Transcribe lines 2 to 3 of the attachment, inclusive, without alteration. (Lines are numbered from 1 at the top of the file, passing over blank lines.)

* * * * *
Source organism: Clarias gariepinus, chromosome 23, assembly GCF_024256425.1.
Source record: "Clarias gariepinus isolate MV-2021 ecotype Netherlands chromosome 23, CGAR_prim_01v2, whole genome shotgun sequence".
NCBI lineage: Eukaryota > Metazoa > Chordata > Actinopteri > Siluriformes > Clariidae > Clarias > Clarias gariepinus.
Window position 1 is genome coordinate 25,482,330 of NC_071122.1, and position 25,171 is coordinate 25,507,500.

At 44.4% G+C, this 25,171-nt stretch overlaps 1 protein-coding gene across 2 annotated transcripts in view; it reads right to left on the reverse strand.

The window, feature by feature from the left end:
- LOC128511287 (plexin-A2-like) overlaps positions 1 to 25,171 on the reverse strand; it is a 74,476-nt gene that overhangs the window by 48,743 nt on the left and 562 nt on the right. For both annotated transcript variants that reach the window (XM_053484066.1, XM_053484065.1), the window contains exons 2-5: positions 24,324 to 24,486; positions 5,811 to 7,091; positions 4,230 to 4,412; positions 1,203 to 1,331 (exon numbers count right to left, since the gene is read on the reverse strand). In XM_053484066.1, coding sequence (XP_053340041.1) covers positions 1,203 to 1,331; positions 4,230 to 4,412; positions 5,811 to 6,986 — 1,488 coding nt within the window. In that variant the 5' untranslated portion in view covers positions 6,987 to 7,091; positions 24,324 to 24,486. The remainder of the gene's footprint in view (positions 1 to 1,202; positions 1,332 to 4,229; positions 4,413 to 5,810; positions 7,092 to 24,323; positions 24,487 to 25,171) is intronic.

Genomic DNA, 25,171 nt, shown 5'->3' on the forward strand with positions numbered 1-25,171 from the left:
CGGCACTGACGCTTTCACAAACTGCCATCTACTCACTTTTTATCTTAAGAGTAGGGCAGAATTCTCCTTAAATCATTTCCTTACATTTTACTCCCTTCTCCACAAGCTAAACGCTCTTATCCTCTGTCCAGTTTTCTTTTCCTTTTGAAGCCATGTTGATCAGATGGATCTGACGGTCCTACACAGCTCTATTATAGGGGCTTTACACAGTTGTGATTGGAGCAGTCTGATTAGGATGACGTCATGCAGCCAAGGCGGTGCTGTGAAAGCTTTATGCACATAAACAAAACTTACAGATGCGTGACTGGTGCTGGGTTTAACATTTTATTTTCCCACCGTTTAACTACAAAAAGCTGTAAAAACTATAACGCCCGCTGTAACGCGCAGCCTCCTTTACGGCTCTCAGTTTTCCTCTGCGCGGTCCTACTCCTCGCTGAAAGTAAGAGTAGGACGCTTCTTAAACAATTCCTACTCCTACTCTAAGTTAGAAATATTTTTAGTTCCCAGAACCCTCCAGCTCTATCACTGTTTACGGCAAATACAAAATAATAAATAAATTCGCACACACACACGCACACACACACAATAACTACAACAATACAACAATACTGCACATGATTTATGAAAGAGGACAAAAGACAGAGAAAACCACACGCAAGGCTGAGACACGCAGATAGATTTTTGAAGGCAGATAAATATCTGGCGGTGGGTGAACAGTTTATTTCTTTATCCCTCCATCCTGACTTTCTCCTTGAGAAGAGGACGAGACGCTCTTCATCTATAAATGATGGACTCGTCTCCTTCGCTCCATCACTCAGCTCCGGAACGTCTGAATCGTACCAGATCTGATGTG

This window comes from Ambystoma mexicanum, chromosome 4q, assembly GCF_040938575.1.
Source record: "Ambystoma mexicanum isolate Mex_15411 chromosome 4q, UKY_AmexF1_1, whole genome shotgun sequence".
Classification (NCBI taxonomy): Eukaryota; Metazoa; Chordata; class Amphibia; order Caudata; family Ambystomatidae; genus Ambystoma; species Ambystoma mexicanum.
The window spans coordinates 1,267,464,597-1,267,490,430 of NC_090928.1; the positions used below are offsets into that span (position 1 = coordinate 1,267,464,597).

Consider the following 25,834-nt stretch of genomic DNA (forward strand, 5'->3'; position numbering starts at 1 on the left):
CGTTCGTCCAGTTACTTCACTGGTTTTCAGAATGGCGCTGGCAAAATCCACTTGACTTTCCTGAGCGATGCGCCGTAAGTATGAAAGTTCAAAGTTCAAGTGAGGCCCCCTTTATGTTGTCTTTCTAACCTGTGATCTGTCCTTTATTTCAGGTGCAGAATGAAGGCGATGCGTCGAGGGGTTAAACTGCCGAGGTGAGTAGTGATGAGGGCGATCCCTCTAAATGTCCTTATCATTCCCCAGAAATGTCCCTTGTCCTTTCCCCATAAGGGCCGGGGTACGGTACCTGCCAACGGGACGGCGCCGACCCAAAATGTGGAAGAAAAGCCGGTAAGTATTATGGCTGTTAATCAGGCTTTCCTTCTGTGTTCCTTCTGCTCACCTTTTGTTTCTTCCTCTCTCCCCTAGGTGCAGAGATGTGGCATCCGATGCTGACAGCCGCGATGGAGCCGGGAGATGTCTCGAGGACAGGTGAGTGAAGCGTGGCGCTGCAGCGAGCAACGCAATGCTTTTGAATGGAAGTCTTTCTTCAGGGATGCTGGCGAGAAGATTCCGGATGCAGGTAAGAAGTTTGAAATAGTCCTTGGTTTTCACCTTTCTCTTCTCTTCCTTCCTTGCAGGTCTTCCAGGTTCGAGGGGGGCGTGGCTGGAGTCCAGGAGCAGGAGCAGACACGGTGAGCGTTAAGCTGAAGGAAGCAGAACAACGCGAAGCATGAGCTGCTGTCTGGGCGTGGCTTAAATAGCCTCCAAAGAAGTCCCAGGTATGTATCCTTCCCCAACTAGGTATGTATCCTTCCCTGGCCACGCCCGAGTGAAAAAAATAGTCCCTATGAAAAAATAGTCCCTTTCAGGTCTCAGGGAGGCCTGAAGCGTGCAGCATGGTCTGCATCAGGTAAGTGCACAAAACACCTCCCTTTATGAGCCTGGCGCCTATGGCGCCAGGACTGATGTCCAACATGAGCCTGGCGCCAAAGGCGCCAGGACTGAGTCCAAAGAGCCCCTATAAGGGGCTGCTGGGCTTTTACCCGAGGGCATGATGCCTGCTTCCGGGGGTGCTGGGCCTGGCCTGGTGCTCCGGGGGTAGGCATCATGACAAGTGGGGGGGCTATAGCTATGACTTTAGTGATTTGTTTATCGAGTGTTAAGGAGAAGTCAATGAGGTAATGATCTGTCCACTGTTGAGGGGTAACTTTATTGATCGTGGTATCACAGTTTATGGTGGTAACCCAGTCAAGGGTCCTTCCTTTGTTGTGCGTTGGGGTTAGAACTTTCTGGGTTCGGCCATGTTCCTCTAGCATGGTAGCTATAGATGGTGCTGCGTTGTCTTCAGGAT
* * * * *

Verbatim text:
Source record: "Clarias gariepinus isolate MV-2021 ecotype Netherlands chromosome 23, CGAR_prim_01v2, whole genome shotgun sequence".
NCBI lineage: Eukaryota > Metazoa > Chordata > Actinopteri > Siluriformes > Clariidae > Clarias > Clarias gariepinus.